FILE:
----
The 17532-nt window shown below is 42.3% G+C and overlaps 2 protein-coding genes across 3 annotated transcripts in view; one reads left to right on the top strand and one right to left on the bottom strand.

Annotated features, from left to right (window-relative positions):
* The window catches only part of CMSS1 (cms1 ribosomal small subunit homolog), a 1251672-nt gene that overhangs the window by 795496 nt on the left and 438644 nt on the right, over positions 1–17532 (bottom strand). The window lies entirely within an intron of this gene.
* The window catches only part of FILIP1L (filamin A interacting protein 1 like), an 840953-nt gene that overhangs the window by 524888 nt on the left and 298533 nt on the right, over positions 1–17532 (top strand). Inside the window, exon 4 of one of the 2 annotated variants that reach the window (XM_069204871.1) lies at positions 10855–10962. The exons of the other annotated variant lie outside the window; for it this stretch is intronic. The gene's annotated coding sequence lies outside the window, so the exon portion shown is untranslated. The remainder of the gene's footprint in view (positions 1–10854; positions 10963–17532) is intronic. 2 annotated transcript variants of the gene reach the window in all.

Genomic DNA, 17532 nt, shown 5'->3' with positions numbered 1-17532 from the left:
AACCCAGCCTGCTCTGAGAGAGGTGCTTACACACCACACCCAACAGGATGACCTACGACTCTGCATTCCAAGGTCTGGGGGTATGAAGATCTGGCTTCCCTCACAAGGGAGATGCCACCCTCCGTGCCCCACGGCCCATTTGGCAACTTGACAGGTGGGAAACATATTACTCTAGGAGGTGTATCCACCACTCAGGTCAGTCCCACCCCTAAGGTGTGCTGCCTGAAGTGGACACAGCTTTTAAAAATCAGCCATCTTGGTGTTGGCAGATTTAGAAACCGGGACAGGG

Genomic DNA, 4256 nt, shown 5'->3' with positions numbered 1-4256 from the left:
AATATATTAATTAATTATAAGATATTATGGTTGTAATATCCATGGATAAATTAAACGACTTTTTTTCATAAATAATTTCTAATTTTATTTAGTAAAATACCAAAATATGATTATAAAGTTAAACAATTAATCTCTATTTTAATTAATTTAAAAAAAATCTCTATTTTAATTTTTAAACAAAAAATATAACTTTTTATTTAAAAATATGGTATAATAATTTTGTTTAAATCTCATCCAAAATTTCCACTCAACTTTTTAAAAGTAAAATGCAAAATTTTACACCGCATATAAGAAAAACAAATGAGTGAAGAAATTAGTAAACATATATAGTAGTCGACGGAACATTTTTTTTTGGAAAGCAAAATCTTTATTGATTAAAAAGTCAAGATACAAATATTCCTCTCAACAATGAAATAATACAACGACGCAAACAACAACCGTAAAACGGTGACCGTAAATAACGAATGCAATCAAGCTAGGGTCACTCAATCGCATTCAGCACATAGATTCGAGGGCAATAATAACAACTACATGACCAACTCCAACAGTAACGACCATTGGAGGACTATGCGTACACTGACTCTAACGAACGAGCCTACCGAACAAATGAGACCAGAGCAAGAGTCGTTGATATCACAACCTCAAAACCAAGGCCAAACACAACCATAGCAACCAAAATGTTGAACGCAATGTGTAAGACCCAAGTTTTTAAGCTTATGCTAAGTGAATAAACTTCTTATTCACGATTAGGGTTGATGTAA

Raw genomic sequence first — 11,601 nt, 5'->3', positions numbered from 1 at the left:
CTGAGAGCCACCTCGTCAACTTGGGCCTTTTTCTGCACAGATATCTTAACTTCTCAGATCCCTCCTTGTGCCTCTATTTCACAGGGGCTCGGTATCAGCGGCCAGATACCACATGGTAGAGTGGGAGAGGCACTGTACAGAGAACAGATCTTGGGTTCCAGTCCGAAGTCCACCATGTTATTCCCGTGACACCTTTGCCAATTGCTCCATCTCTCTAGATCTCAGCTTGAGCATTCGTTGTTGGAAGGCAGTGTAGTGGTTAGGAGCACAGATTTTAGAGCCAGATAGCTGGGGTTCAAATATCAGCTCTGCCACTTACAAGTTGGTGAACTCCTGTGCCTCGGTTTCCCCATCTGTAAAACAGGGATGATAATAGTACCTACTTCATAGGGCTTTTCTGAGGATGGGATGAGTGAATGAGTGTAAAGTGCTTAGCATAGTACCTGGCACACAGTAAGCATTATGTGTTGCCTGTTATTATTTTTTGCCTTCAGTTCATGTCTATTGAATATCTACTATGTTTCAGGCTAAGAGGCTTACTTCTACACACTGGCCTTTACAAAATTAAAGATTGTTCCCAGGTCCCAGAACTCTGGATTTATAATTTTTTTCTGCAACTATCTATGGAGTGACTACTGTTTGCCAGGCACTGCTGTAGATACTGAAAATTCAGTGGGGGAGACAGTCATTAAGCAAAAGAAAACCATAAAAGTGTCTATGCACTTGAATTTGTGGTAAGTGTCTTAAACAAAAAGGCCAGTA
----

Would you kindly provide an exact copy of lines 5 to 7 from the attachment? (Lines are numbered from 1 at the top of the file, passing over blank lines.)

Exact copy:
Genomic DNA, 17532 nt, shown 5'->3' with positions numbered 1-17532 from the left:
AACCCAGCCTGCTCTGAGAGAGGTGCTTACACACCACACCCAACAGGATGACCTACGACTCTGCATTCCAAGGTCTGGGGGTATGAAGATCTGGCTTCCCTCACAAGGGAGATGCCACCCTCCGTGCCCCACGGCCCATTTGGCAACTTGACAGGTGGGAAACATATTACTCTAGGAGGTGTATCCACCACTCAGGTCAGTCCCACCCCTAAGGTGTGCTGCCTGAAGTGGACACAGCTTTTAAAAATCAGCCATCTTGGTGTTGGCAGATTTAGAAACCGGGACAGGG

Genomic DNA, 4256 nt, shown 5'->3' with positions numbered 1-4256 from the left: